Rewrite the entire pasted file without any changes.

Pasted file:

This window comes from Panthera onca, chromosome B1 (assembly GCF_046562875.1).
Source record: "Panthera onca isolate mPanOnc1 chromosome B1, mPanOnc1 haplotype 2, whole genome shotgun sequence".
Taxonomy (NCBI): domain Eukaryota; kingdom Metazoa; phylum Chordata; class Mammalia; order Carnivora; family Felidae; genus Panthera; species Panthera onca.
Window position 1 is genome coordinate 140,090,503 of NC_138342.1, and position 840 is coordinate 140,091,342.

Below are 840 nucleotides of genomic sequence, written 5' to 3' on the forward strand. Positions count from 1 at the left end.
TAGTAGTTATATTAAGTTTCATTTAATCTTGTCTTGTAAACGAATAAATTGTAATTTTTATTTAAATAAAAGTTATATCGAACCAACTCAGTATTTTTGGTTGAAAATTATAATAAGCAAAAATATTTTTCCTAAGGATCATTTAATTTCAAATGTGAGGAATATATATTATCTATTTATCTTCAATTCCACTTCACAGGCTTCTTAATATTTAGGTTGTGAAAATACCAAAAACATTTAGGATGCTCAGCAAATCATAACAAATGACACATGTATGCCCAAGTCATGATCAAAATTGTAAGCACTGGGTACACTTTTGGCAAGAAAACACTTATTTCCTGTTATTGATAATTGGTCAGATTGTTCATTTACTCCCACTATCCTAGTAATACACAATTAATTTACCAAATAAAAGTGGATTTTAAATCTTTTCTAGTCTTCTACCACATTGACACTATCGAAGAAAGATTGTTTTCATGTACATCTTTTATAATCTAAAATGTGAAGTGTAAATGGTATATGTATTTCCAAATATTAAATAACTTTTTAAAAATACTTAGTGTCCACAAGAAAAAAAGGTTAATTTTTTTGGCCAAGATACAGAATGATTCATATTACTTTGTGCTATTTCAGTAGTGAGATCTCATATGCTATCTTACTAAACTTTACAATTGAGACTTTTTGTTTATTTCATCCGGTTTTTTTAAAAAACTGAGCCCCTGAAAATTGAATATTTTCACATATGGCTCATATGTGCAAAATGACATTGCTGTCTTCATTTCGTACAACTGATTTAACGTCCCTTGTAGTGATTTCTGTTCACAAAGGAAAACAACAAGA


This window comes from Panthera onca, chromosome B1 (assembly GCF_046562875.1).
Source record: "Panthera onca isolate mPanOnc1 chromosome B1, mPanOnc1 haplotype 2, whole genome shotgun sequence".
Taxonomy (NCBI): domain Eukaryota; kingdom Metazoa; phylum Chordata; class Mammalia; order Carnivora; family Felidae; genus Panthera; species Panthera onca.
Window position 1 is genome coordinate 140,090,503 of NC_138342.1, and position 840 is coordinate 140,091,342.

Below are 840 nucleotides of genomic sequence, written 5' to 3' on the forward strand. Positions count from 1 at the left end.
TAGTAGTTATATTAAGTTTCATTTAATCTTGTCTTGTAAACGAATAAATTGTAATTTTTATTTAAATAAAAGTTATATCGAACCAACTCAGTATTTTTGGTTGAAAATTATAATAAGCAAAAATATTTTTCCTAAGGATCATTTAATTTCAAATGTGAGGAATATATATTATCTATTTATCTTCAATTCCACTTCACAGGCTTCTTAATATTTAGGTTGTGAAAATACCAAAAACATTTAGGATGCTCAGCAAATCATAACAAATGACACATGTATGCCCAAGTCATGATCAAAATTGTAAGCACTGGGTACACTTTTGGCAAGAAAACACTTATTTCCTGTTATTGATAATTGGTCAGATTGTTCATTTACTCCCACTATCCTAGTAATACACAATTAATTTACCAAATAAAAGTGGATTTTAAATCTTTTCTAGTCTTCTACCACATTGACACTATCGAAGAAAGATTGTTTTCATGTACATCTTTTATAATCTAAAATGTGAAGTGTAAATGGTATATGTATTTCCAAATATTAAATAACTTTTTAAAAATACTTAGTGTCCACAAGAAAAAAAGGTTAATTTTTTTGGCCAAGATACAGAATGATTCATATTACTTTGTGCTATTTCAGTAGTGAGATCTCATATGCTATCTTACTAAACTTTACAATTGAGACTTTTTGTTTATTTCATCCGGTTTTTTTAAAAAACTGAGCCCCTGAAAATTGAATATTTTCACATATGGCTCATATGTGCAAAATGACATTGCTGTCTTCATTTCGTACAACTGATTTAACGTCCCTTGTAGTGATTTCTGTTCACAAAGGAAAACAACAAGA